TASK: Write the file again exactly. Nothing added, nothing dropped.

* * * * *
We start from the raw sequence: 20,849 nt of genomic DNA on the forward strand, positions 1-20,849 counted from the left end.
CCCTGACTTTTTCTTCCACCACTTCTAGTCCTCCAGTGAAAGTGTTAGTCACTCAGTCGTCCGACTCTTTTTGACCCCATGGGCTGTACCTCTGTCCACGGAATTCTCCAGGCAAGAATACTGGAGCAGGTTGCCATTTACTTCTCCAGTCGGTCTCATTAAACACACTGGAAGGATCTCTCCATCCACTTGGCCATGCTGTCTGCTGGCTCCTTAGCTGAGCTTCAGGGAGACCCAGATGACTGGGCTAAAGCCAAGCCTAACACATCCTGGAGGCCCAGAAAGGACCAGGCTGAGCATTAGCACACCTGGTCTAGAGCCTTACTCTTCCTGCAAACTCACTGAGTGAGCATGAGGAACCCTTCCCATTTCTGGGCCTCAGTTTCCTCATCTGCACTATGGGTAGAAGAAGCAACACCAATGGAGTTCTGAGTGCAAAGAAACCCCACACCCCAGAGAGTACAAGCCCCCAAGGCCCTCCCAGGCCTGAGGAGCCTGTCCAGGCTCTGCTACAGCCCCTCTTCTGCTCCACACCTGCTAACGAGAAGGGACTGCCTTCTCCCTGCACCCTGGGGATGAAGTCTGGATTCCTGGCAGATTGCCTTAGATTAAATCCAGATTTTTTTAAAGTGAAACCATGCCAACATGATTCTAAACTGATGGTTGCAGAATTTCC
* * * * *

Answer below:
We start from the raw sequence: 20,849 nt of genomic DNA on the forward strand, positions 1-20,849 counted from the left end.
CCCTGACTTTTTCTTCCACCACTTCTAGTCCTCCAGTGAAAGTGTTAGTCACTCAGTCGTCCGACTCTTTTTGACCCCATGGGCTGTACCTCTGTCCACGGAATTCTCCAGGCAAGAATACTGGAGCAGGTTGCCATTTACTTCTCCAGTCGGTCTCATTAAACACACTGGAAGGATCTCTCCATCCACTTGGCCATGCTGTCTGCTGGCTCCTTAGCTGAGCTTCAGGGAGACCCAGATGACTGGGCTAAAGCCAAGCCTAACACATCCTGGAGGCCCAGAAAGGACCAGGCTGAGCATTAGCACACCTGGTCTAGAGCCTTACTCTTCCTGCAAACTCACTGAGTGAGCATGAGGAACCCTTCCCATTTCTGGGCCTCAGTTTCCTCATCTGCACTATGGGTAGAAGAAGCAACACCAATGGAGTTCTGAGTGCAAAGAAACCCCACACCCCAGAGAGTACAAGCCCCCAAGGCCCTCCCAGGCCTGAGGAGCCTGTCCAGGCTCTGCTACAGCCCCTCTTCTGCTCCACACCTGCTAACGAGAAGGGACTGCCTTCTCCCTGCACCCTGGGGATGAAGTCTGGATTCCTGGCAGATTGCCTTAGATTAAATCCAGATTTTTTTAAAGTGAAACCATGCCAACATGATTCTAAACTGATGGTTGCAGAATTTCC